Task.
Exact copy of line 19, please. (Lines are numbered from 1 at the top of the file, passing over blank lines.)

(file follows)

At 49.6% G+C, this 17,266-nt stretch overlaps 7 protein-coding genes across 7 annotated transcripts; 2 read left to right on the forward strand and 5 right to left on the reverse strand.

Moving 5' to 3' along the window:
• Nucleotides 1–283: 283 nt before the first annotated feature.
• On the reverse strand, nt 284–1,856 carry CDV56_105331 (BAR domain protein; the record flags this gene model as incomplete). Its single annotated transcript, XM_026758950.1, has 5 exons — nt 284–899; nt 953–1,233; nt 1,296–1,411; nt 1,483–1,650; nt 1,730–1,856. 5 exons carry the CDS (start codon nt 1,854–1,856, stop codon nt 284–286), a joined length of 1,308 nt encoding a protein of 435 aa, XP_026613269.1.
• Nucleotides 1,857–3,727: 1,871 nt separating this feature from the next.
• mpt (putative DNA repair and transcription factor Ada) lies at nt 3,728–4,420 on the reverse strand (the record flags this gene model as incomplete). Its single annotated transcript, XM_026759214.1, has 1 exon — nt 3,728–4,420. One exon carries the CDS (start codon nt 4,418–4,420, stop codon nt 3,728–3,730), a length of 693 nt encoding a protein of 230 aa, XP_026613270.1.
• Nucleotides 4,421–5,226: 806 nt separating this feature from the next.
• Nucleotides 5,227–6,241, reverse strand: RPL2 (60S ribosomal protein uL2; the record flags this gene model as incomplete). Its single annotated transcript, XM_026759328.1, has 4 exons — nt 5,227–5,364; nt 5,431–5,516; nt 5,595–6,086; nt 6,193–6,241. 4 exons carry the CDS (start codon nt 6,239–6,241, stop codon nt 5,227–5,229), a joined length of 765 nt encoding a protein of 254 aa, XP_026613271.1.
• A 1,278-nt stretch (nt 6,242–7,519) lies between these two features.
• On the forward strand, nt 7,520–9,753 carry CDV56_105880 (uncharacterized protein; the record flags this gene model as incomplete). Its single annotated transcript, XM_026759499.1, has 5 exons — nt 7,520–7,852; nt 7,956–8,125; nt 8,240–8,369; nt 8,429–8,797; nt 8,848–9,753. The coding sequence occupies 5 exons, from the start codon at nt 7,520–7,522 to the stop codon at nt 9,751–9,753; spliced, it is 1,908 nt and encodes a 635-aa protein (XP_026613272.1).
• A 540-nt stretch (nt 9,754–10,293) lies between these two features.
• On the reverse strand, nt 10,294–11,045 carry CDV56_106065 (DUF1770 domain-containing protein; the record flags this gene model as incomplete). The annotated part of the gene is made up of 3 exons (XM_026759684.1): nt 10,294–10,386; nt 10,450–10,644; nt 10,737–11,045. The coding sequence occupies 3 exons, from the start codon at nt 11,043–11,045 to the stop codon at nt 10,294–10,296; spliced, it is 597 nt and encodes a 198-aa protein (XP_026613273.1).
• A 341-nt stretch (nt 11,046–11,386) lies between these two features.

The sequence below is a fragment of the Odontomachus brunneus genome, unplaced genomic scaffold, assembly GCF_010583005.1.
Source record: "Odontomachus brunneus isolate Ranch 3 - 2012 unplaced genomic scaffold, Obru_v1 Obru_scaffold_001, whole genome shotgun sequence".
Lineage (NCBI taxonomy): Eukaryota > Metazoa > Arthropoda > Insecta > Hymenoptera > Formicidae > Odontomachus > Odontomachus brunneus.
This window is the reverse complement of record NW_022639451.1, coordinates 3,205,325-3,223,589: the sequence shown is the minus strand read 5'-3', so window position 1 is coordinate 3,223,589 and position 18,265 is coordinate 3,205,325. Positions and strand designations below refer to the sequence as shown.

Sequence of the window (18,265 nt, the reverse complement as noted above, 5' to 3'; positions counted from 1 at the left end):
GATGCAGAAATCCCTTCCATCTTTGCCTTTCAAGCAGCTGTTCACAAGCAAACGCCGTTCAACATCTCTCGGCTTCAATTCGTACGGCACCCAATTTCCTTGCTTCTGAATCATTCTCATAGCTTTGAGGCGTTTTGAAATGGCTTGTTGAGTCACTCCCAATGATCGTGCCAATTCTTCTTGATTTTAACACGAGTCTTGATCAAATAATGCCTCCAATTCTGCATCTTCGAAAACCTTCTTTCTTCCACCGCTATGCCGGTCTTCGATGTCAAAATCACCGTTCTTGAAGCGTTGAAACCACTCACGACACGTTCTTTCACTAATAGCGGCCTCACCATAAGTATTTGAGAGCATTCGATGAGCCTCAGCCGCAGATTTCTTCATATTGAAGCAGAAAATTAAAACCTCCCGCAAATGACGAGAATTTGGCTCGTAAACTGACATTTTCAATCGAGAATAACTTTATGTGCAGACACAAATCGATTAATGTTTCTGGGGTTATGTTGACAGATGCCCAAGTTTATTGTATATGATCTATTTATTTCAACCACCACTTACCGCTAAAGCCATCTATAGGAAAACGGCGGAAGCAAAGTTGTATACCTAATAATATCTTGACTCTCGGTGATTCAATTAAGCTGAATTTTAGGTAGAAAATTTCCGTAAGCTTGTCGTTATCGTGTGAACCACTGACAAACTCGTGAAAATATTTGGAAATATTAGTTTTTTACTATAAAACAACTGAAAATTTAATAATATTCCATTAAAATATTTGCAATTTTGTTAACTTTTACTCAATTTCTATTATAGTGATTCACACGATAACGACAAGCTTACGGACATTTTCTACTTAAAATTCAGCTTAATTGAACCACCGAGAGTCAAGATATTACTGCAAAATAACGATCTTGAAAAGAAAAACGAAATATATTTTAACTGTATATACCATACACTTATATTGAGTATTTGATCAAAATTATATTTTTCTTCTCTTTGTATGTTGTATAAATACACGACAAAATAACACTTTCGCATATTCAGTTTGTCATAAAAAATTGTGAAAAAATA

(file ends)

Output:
GATGCAGAAATCCCTTCCATCTTTGCCTTTCAAGCAGCTGTTCACAAGCAAACGCCGTTCAACATCTCTCGGCTTCAATTCGTACGGCACCCAATTTCCTTGCTTCTGAATCATTCTCATAGCTTTGAGGCGTTTTGAAATGGCTTGTTGAGTCACTCCCAATGATCGTGCCAATTCTTCTTGATTTTAACACGAGTCTTGATCAAATAATGCCTCCAATTCTGCATCTTCGAAAACCTTCTTTCTTCCACCGCTATGCCGGTCTTCGATGTCAAAATCACCGTTCTTGAAGCGTTGAAACCACTCACGACACGTTCTTTCACTAATAGCGGCCTCACCATAAGTATTTGAGAGCATTCGATGAGCCTCAGCCGCAGATTTCTTCATATTGAAGCAGAAAATTAAAACCTCCCGCAAATGACGAGAATTTGGCTCGTAAACTGACATTTTCAATCGAGAATAACTTTATGTGCAGACACAAATCGATTAATGTTTCTGGGGTTATGTTGACAGATGCCCAAGTTTATTGTATATGATCTATTTATTTCAACCACCACTTACCGCTAAAGCCATCTATAGGAAAACGGCGGAAGCAAAGTTGTATACCTAATAATATCTTGACTCTCGGTGATTCAATTAAGCTGAATTTTAGGTAGAAAATTTCCGTAAGCTTGTCGTTATCGTGTGAACCACTGACAAACTCGTGAAAATATTTGGAAATATTAGTTTTTTACTATAAAACAACTGAAAATTTAATAATATTCCATTAAAATATTTGCAATTTTGTTAACTTTTACTCAATTTCTATTATAGTGATTCACACGATAACGACAAGCTTACGGACATTTTCTACTTAAAATTCAGCTTAATTGAACCACCGAGAGTCAAGATATTACTGCAAAATAACGATCTTGAAAAGAAAAACGAAATATATTTTAACTGTATATACCATACACTTATATTGAGTATTTGATCAAAATTATATTTTTCTTCTCTTTGTATGTTGTATAAATACACGACAAAATAACACTTTCGCATATTCAGTTTGTCATAAAAAATTGTGAAAAAATA